By Hilary Winocoor
Portraits by Isabel J. Kurek
Show jumper Alison Firestone Robitaille knows a thing or two about fast horses. She’s competed for the United States in 25 Nations Cups, rode in the famed American Invitational at only 17 and can race her way through a jump-off with speed and style.
While Alison is a show jumper at heart, her equestrian career started at the racetrack. Her parents, Bertram and Diana Firestone, owned, bred and raised racehorses. Genuine Risk raced under her mother’s name and not only won the Kentucky Derby in 1980 but was the first filly to ever finish in the money in all three Triple Crown races. Alison was 3 ½ years old at the time. “I don’t remember much. I’ve seen pictures of myself in the winner’s circle from the Derby,” Alison said.
Alison attended the Foxcroft School in Middleburg, Virginia, a college- preparatory school that allows students to study while also pursuing their passions, and by the time she graduated she was already competing internationally. “I went there from 9th to 12th grade and they were really great about allowing me to go to shows during the school year,” she said.
Alison spent her junior years training with Katie Prudent, which provided her with a solid backbone to excel and compete in the American Invitational as a teenager. She was named the Leading Rider in the Samsung Nations Cup World and was honored by the U.S. Olympic Committee as their Female Equestrian Athlete of the Year in 1997. In the 1998 World Equestrian Games in Rome, Alison was the top-placed U.S. rider.
She went on to represent the USET in the 1999 Pan American Games in Winnipeg. In the 2004 Athens Olympic Games, Alison represented the USET as the first alternate. She was on the winning Nations Cup Team and was third in the Grand Prix in Buenos Aires in 2012.
To date, Alison has been to five World Cup Finals, competed on 25 Nations Cup teams, has won 43 Grand Prix, and she’s not stopping anytime soon. In August 2015, she won the Kentucky Summer Classic Grand Prix.
Sidelines had the opportunity to talk with the enduring and successful show jumper to find out more about her life and her horses.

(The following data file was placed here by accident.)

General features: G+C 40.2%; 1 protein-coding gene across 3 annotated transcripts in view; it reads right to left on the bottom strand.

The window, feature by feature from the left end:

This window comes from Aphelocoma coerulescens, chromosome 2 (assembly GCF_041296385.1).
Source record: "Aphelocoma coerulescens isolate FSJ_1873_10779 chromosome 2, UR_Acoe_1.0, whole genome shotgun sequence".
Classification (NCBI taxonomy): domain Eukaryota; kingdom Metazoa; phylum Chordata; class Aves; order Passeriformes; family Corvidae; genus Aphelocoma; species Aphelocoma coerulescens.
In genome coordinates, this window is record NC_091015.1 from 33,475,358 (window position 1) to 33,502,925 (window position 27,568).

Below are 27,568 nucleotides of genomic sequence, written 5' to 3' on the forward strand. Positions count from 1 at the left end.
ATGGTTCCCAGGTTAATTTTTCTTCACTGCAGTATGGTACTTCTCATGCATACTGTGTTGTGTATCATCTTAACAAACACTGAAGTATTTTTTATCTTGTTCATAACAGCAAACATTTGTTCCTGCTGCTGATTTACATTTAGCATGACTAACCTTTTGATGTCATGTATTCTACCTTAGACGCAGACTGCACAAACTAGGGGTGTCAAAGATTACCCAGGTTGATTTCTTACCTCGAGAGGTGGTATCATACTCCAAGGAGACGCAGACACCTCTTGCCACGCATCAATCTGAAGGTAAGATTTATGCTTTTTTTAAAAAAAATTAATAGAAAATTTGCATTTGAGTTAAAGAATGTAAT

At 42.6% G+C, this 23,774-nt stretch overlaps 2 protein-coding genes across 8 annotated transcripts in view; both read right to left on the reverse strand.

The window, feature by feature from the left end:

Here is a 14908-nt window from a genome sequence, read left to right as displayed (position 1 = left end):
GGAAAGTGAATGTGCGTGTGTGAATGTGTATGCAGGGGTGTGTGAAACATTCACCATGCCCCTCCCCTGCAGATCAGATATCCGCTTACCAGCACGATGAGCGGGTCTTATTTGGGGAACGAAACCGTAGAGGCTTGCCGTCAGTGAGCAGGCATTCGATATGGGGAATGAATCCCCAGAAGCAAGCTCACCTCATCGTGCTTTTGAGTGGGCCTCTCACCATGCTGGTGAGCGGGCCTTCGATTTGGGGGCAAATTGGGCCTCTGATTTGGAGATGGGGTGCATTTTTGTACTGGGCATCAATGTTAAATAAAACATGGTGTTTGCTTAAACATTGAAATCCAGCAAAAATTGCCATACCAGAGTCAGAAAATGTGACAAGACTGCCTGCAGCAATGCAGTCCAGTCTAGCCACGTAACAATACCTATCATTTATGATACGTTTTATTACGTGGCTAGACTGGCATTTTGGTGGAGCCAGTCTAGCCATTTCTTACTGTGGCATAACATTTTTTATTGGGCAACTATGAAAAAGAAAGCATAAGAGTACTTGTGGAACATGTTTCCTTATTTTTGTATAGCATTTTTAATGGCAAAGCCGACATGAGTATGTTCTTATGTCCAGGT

How did your riding career start?
I had a pony named Charlie that I rode around the farm for fun. My allergies were really bad when I was younger, and my dad would worry about me being around the horses and the barn. I remember my mom used to sneak me down to see the racehorses and let me go into some of their stalls and pet them. I was fascinated by how soft their coats were and really became obsessed with them and always wanted to go to the barn. I started showing competitively when I was about 10 years old. My first show pony was named Windlea’s Firecracker (aka Freddy).
Where was your first Grand Prix?
My first Grand Prix was in Cleveland on Roco. My first Grand Prix win was in Gijon, Spain, on Gustl P.
Tell us a little about your family.
Ava will be 7 years old next month and Zoe is almost 5. Both of them really enjoy coming to the barn and have a great time riding and grooming their ponies. My husband, Drew, showed as a junior. He still really likes the horses and bringing the girls to the barn, but he doesn’t ride anymore himself. He loves being outdoors and spends a lot of time working on projects at our farm in Middleburg. He enjoys golf while we’re in Florida.
Your parents breed horses; do you have any that are currently competing?
Zodiac, a 12-year-old North American Dutch Warmblood mare. My niece, Christina, was the 2014 USEF National Champion on the Low Amateur Owner Jumpers with her; she’s currently leased to a client of mine, Mary Elizabeth Cordia.
What horses are you showing now?
Caprice, Cassinja, Konstanze and Sensation. I spent the beginning of WEF working with some of my younger horses in the 1.30m – 1.40m classes, moving some of them up along the way into the 1.45m division. I’ll be showing in the spring shows in Lexington, Kentucky; Split Rock; Devon; and our home show in Upperville, which is a CSI**** this year.
Looking back, do you have a favorite horse?
I’ve been so lucky to have worked with so many great horses over the years! It feels impossible for me to really choose a favorite. All of them have been special in their own unique way. That being said, I had a very close bond with Gustl P. His barn name was Gus. He’d follow me without a lead rope at my parents’ farm.
About the writer: Hilary Winocoor is a senior journalism major at the University of Central Florida with a passion for horses and writing. She has been riding since the age of six and is lucky enough to have grown up in riding paradise, Wellington, Florida.